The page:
In his first address of the year, Santos claimed 2015 “could be the year in which the armed conflict we have suffered for over half a century comes to an end,” thanks to the progress made in the peace talks with the guerrilla. With that aim, the president said he has “given instructions to the [peace] negotiators to begin as soon as possible the discussion on the item of a bilateral and definitive ceasefire and an end to the hostilities.”

He acknowledged that “the unilateral and definitive ceasefire decreed by the FARC has been a step in the right direction. And so far —we have to say this— they have abided by it.”

Santos highlighted that the final two agenda items are being discussed in Havana: Rights of the Victims and End of Conflict. He added that “we have already begun working on how we will carry out the laying down of weapons and the reintegration to civilian life of those who give up the armed struggle.”

The president also referred to recent declarations by the National Liberation Army (ELN) regarding their willingness to engage in dialogue with the Colombian government in order to bring an end to the armed conflict. Santos said he considers these declarations to be “positive” and that he hopes to establish the agenda items soon, in order to begin the dialogue.

The FARC responded to President Santos with a statement saying they are “pleased” with the decision by the government to discuss a bilateral ceasefire and to set up a sub-committee to begin working on the agenda item pertaining to the end of the conflict. However, they also criticised the government’s orders “to intensify offensive actions against the guerrilla during the truce,” which they find to be “contradictory and reckless” and a risk to the continuity of the unilateral ceasefire.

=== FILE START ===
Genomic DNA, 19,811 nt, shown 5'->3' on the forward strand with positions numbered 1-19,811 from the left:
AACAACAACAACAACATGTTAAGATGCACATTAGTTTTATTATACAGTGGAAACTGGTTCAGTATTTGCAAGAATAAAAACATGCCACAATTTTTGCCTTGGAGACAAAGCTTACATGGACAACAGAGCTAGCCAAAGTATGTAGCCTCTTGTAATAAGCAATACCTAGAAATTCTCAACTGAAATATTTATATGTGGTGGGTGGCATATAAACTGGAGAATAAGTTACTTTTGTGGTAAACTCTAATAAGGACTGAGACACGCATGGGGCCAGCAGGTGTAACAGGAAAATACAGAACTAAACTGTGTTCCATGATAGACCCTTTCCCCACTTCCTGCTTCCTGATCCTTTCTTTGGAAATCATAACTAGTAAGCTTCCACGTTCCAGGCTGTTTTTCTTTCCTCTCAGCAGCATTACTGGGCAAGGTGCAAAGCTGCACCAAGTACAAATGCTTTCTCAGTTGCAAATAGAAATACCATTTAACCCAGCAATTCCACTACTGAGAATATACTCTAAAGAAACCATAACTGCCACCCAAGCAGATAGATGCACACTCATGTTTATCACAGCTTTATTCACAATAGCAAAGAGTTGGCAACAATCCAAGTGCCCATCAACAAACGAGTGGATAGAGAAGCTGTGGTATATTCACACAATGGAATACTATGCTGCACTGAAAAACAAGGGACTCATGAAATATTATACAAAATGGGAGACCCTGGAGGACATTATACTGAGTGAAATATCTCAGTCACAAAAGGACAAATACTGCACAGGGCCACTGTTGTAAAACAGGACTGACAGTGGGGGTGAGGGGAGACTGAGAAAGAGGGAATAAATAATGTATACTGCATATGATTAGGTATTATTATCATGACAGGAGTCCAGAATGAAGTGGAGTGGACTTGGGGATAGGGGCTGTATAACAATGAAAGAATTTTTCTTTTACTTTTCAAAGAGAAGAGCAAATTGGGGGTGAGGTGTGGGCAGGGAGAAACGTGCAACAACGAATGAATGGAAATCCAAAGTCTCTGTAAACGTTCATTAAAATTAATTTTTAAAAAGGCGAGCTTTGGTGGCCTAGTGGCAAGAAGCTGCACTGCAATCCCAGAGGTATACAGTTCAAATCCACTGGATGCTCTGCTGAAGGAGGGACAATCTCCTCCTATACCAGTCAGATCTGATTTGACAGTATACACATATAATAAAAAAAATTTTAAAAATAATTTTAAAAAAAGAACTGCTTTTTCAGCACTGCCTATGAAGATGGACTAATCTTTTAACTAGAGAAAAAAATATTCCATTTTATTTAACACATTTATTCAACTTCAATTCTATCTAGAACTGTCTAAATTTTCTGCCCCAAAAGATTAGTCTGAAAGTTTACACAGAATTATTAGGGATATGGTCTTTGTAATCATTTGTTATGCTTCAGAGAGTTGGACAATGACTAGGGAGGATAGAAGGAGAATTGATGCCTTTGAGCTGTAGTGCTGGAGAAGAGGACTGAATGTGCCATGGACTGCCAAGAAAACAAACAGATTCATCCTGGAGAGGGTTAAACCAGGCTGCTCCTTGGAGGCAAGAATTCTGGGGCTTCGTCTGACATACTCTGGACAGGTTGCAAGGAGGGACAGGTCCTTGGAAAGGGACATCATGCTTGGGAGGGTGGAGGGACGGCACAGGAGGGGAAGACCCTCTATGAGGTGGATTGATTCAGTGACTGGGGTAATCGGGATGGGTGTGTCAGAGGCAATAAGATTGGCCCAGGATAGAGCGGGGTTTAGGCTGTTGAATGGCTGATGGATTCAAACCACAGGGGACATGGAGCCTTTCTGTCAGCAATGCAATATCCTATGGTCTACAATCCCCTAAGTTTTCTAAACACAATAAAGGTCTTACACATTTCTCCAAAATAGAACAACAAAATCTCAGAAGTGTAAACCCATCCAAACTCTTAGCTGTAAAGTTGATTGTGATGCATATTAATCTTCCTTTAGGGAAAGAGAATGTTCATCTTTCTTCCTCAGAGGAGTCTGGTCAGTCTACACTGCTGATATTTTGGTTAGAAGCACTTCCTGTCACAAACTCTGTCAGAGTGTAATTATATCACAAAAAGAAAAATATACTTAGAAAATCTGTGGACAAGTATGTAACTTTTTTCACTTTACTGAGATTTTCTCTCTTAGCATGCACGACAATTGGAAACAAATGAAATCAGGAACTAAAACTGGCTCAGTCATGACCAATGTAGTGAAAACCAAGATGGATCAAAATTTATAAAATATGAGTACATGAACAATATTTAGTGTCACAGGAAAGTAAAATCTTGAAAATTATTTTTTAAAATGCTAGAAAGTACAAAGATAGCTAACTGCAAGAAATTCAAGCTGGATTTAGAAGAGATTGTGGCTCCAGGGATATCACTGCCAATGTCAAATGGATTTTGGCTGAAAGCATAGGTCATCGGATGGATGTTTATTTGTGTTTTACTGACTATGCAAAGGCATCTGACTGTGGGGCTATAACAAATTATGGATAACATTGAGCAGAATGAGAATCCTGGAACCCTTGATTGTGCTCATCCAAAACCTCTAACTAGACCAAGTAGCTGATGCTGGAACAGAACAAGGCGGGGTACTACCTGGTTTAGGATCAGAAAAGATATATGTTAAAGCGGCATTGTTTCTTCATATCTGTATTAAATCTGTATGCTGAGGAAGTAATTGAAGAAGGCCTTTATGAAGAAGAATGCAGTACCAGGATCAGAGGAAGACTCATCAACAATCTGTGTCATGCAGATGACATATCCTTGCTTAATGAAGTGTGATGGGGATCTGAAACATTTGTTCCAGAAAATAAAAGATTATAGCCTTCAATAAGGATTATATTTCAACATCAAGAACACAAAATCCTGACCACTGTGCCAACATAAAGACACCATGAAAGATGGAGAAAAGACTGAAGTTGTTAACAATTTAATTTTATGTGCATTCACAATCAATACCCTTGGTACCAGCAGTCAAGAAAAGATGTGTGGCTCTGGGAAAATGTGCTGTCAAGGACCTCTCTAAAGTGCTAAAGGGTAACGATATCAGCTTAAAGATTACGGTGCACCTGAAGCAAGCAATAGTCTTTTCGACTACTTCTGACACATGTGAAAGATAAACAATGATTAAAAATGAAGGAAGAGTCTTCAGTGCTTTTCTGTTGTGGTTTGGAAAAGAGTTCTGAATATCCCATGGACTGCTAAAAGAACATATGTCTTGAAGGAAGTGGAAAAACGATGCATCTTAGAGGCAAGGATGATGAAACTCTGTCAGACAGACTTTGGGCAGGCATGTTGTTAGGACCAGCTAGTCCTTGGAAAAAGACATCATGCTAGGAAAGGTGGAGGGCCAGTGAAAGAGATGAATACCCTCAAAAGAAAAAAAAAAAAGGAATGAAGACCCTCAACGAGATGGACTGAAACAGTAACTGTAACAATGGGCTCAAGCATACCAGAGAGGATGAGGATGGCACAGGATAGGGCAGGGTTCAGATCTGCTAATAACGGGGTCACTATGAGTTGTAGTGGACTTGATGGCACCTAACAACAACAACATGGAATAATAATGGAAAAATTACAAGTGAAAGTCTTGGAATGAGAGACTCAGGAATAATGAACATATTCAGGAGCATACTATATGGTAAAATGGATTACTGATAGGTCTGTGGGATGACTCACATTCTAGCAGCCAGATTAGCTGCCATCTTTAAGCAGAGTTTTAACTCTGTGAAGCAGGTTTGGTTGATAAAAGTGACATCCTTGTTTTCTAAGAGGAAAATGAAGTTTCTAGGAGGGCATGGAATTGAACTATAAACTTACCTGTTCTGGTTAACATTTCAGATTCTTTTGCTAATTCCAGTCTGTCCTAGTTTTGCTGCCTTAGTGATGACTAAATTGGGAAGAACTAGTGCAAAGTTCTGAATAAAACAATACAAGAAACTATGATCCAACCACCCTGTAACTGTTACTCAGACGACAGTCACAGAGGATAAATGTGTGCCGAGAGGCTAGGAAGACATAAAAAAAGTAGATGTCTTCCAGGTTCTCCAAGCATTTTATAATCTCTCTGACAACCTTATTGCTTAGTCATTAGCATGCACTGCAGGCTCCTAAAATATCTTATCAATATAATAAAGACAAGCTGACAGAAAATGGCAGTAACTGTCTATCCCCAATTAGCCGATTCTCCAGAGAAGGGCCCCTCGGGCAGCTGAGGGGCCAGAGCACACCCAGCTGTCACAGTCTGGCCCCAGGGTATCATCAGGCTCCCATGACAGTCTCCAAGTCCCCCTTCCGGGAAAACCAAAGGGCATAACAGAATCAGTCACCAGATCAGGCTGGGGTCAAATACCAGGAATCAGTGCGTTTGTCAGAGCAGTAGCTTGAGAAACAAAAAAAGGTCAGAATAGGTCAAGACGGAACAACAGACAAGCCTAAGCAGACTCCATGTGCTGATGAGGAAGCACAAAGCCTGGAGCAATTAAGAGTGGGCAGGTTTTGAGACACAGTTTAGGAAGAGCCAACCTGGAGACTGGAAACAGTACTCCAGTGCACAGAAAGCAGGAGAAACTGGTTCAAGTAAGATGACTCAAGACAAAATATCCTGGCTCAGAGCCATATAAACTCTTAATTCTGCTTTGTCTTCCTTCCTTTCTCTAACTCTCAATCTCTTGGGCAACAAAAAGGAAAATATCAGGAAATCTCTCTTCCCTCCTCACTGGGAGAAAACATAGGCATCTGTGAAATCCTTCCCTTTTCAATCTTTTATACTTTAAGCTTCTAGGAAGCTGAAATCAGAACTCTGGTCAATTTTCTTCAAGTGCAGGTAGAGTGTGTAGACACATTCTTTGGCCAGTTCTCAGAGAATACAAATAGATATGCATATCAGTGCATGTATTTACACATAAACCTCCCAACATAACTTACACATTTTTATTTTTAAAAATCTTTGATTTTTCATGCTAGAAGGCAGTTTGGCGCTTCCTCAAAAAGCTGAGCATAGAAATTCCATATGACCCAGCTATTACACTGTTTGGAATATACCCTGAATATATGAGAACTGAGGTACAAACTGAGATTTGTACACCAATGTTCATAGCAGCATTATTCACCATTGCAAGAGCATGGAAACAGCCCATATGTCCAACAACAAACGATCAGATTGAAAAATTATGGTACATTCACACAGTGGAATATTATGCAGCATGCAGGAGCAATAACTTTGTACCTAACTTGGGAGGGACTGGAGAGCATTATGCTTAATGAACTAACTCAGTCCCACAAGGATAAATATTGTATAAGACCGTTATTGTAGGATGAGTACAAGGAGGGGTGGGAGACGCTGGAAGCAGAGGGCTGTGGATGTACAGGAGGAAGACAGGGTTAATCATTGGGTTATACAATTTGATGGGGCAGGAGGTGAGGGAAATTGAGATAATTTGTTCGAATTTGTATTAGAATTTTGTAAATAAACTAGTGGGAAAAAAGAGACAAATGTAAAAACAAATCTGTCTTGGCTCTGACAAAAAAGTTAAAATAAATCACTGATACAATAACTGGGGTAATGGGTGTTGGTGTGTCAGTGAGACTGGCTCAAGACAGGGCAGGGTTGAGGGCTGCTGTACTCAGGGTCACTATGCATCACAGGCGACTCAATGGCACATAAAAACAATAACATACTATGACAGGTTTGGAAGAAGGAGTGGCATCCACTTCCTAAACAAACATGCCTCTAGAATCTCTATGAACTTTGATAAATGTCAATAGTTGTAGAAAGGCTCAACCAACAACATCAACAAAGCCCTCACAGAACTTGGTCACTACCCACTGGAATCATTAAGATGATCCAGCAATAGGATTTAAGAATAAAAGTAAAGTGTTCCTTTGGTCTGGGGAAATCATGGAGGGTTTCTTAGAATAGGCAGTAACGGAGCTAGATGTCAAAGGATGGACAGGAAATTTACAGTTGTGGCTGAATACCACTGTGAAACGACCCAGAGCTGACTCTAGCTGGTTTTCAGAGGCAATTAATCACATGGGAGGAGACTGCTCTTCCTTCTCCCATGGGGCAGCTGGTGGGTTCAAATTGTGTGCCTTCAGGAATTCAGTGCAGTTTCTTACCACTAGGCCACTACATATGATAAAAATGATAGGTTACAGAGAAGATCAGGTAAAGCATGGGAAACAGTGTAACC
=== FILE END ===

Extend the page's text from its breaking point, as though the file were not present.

The FARC also declared to be ready to “initiate discussions that will allow us to clarify the phenomenon of paramilitarism, the definition of solutions that will lead us to overcome poverty, inequality, lack of democracy, and the re-establishment of sovereignty,” as well as what they consider the sixth item of the agenda, which is the implementation of the peace deals.

FARC and government representatives are due to meet on the 18th January for a preparatory meeting, previous to the beginning of the next round of talks in Havana, due on the 26th January.


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Colombia: FARC Declares Unilateral Ceasefire

FARC flag

FARC flag

In an historic first, the Revolutionary Armed Forces of Colombia (FARC) have declared an indefinite, unilateral ceasefire which will come into effect on 20th December.

Iván Márquez, the chief negotiator for FARC, read the statement yesterday in Havana, Cuba, in which the group said they hoped the ceasefire “would turn into an armistice”.

“We want to overcome the useless bloodshed,” he said, but added that the ceasefire would be terminated if they found that their guerrilla structures had been targeted by security forces. He went on to ask the public to act as overseer to the ceasefire. FARC also asked for oversight from Unsaur, Celac, the International Committee of the Red Cross, and the Frente Amplio por la Paz.